Since the 1960s, we have witnessed an incredible liberalization of sexual mores. The ubiquitous use of sex in advertising, movies, television, and fashion—sex as entertainment, sex as economic incentive, sex as substitute for thought, for communication, for edification—has given a green light and public blessing to the unashamed use of sex as a crass commodity of self-gratification. Sexual gratification is often valued more than physical and emotional well-being, and the pursuit of the former has generally led to the neglect of the latter. Glamorized by the media and by celebrities, premarital and extra-marital affairs, together with the emergence of the “hookup culture,” no longer carry the stigma of social or moral opprobrium. Such practices tend to insinuate themselves into our public consciousness with little or no effective opposition.
During this time, we in America have seen myriad examples of plays, films, and TV shows evincing (overtly or covertly) envy and admiration for men and women engaging in adultery or promiscuity. Bernard Slade’s famous play (later adapted into a movie), Same Time Next Year, a story about extra-marital love, ran for years on Broadway. The award-winning movie The Bridges of Madison County (1995), a story about the happiness a lonely farmer’s housewife enjoys with a photographer, won the ASCAP Award for the “Top Box-Office Film” of 1996. The ever-rerunning TV serial (adapted from Candace Bushnell’s novel), Sex and the City, spotlights four professional women in their thirties and their big city sexual escapades as they search for the “perfect orgasm” and “Mr. Right”—in that order.
What lessons are learned from such shows? What do they teach us about self-respect, honoring commitments, and personal boundaries? The four sirens of Sex and the City may be sympathetic and amusing, but their affairs—however kooky or disillusioning—are romanticized and prized. Sex is portrayed as a desirable but short-lived commodity typically spoiled by attempts to transform it into a meaningful relationship. It seems that sex uncoupled from relationships has become the norm for many, and several studies bear this out.
Of course, it is true that many plays, movies, and TV shows often express a nostalgic regret for lost innocence and tarnished integrity. Nevertheless, the focus on casual sex in the entertainment industry and in society in general (also sometimes referred to as “hooking up,” “non-relationship sex,” “recreational sex,” “friends with benefits,” “no-strings-attached relationships,” “one-night stands,” and “sex without dating”) has become obsessive. The existence of this phenomenon alone is likely sufficient to promote the acceptance of adultery and sexual promiscuity—not because it is right, but because it is viewed as “natural,” “normal,” and something everybody does.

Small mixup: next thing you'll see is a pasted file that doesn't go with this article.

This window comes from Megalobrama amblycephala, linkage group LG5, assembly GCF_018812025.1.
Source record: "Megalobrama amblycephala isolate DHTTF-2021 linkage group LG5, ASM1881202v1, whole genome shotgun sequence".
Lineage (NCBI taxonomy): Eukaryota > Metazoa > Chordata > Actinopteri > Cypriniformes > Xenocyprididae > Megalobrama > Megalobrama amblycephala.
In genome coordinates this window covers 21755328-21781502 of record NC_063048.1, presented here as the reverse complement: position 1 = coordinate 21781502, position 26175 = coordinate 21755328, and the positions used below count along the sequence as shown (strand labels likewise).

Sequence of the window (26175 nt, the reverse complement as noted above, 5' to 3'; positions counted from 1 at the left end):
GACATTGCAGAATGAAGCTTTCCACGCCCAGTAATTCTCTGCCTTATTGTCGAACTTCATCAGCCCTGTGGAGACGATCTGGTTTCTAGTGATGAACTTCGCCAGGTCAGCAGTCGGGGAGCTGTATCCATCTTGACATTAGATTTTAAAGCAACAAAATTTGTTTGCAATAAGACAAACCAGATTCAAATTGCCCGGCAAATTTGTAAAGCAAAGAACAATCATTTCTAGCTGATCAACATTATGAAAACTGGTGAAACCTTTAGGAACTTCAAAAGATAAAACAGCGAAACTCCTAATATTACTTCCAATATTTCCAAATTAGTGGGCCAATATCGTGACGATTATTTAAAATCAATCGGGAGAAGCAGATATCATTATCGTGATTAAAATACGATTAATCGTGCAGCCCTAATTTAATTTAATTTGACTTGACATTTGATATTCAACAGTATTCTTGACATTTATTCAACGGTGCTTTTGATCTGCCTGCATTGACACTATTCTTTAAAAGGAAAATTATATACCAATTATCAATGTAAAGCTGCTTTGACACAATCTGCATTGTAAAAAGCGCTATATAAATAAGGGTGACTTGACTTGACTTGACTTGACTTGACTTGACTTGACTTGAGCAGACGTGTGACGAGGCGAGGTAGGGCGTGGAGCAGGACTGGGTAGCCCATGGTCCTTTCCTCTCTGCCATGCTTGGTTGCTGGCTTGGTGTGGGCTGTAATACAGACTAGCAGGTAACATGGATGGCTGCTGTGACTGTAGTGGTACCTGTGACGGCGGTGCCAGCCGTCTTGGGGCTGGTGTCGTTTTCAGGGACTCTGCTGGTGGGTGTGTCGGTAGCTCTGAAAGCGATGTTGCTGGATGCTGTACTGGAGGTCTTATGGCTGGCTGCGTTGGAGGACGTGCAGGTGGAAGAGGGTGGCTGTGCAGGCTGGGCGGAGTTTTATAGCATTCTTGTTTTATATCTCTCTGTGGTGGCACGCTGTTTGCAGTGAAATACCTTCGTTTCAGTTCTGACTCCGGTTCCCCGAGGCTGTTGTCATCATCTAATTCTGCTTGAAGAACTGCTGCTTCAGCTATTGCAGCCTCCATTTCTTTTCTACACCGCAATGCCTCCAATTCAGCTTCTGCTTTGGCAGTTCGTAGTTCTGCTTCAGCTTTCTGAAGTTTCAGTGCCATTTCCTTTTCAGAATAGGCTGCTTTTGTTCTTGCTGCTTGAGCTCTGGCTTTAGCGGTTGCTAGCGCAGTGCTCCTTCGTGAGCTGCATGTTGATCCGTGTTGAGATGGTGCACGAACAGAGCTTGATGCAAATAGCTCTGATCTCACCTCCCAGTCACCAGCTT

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But what is the effect of this culture? As hookups increase, traditional dates decrease; “post-hookup, a follow-up date is rarely expected.” And as dating has waned, so too has marriage. Many young adults do not seem to have developed the ability to psychologically and socially settle down. Although young adults are becoming sexually mature at earlier ages, people are marrying later. In many cases, they do not marry at all. Family compositions have changed, and children are frequently born to parents at older ages than in previous generations. Divorce rates have skyrocketed, particularly for those who engage in premarital sex. Studies show “the odds of divorce are lowest with zero or one premarital partner” and “marriages preceded by non-marital fertility have disproportionately high divorce rates.”
These facts provide evidence that the well-known sexual prohibitions of the Bible are not as irrelevant as many seem to think. In fact, a growing number of young people—led by thoughtful college professors and mentors—have come to see the value of both sexual abstention prior to marriage and sexual fidelity during marriage.
Changing the Dating Definition
Boston College professor Dr. Kerry Cronin has helped bring about this reawakening. About twelve years ago, in an effort to counter the common practice of “hooking up,” Professor Cronin created an unconventional assignment in her classroom: she required her students to go on a first date and write a report about the experience.